There are two distinct forms of the busine which may be traced during the middle ages: - (i) a long straight tube (fig. 2) consisting of 3 to 5 joints of narrow cylindrical bore, the last joint alone being conical and ending in a pommel-shaped bell, precisely as in the curved buccina (fig. 1); (2) a long straight cylindrical tube of somewhat wider bore than the busine, ending in a wide bell curving out abruptly from the cylindrical tube (fig. 3).
The history of the development of the trumpet, the sackbut and the trombone from the buccina will be found more fully treated under those headings; for the part played by the buccina in the evolution of the French horn see Horn.
 See Catalogue descriptif (Ghent, 1880), p. 330, and illustration, vol. ii. (1896), p. 30.
 Livy vii. 35, xxvi. 15; Prop. v. 4, 63; Tac. Ann. xv. 30; Vegetius, De re militari, ii. 22, iii. 5; Polyb. vi. 365, xiv. 3, 7.
 Stratagematicon, i. 5, § 17.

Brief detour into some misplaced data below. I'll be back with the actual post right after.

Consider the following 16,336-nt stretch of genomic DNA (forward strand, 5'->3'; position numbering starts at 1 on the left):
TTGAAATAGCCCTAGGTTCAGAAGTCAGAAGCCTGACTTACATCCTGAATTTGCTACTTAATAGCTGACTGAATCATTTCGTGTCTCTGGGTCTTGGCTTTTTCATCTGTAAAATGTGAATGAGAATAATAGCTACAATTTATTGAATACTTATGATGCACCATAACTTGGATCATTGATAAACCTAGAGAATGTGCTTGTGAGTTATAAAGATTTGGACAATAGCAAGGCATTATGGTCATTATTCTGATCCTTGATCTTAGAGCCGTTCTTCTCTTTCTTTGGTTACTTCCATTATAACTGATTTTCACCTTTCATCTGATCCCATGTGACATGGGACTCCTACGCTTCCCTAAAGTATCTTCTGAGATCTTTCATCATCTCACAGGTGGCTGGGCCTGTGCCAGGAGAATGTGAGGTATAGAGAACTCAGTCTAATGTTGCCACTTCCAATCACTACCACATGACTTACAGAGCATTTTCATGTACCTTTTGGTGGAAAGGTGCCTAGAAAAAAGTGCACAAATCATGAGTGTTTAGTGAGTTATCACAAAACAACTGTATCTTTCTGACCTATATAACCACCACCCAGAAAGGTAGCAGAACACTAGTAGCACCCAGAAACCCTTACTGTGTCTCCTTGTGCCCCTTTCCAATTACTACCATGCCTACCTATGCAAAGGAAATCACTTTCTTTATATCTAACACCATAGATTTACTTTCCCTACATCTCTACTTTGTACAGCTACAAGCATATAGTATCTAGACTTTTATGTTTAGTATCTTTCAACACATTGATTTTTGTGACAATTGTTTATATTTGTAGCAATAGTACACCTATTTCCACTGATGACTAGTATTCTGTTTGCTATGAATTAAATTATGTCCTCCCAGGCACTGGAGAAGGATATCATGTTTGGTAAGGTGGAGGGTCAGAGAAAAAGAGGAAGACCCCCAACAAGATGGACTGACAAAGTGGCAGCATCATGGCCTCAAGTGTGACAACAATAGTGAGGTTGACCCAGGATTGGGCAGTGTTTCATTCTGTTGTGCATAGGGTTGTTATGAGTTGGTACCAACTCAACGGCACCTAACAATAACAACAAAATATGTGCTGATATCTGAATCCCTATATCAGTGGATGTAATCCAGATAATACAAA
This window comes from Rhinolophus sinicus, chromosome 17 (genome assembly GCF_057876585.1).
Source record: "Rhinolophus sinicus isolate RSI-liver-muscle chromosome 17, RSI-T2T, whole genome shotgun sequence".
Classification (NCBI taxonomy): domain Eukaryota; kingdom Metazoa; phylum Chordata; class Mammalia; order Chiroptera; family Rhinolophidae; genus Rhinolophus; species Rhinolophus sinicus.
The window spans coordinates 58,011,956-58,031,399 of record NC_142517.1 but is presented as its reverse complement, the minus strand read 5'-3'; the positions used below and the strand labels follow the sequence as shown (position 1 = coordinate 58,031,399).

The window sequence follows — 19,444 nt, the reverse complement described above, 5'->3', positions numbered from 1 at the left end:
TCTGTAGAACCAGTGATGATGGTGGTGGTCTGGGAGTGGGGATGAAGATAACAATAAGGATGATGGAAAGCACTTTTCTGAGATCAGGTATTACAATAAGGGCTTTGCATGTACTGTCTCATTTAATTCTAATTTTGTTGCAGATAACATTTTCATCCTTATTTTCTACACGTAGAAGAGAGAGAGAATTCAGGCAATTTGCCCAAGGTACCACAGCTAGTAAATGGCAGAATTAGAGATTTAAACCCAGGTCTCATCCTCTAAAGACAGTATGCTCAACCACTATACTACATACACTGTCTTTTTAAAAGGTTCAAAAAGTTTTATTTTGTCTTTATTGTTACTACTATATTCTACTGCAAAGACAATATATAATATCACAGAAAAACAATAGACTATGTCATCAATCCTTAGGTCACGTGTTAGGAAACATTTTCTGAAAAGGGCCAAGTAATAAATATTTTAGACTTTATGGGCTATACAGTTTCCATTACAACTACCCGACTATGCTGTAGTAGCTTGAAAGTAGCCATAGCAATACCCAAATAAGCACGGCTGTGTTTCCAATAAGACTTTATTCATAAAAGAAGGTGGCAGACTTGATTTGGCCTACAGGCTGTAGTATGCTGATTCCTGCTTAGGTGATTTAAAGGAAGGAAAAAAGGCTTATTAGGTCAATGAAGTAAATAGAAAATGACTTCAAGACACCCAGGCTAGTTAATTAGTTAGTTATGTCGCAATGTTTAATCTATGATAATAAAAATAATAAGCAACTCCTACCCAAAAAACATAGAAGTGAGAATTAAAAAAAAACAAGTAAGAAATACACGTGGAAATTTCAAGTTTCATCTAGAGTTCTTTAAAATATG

For another instance see Caesar, Comm. Bell. Civ. ii. 35.
 Vegetius, op. cit. iii. 5.
 Idem, ii. 7.
 Idem, iii. 5.
 A reprint edited by Ulysse Robert has been published by the Soc. des Anciens Textes Français (Paris, 1897).
 See Conrad Cichorius, Die Reliefs der Traiansaule, 3 vols. of text and 2 portfolios of heliogravures (Berlin, 1896, etc.), Bd. i. pl. x. buccina and tubae; pl. viii. buccina; pl. lxxvi. buccina and two cornua; pl. xx. cornu, etc.; or W. Froehner, La Colonne de Trajan (Paris, 1872), vol. i. pl. xxxii., xxxvi., li., tome ii. pl. lxvi., tome iii. pl. cxxxiv., etc.
 See F.X. Kraus, "Die Wandgemälde von San Angelo in Formis," in Jahrbuch der kgl. preuss. Kunstsamml. (1893), pl. i.
Note - this article incorporates content from Encyclopaedia Britannica, Eleventh Edition, (1910-1911)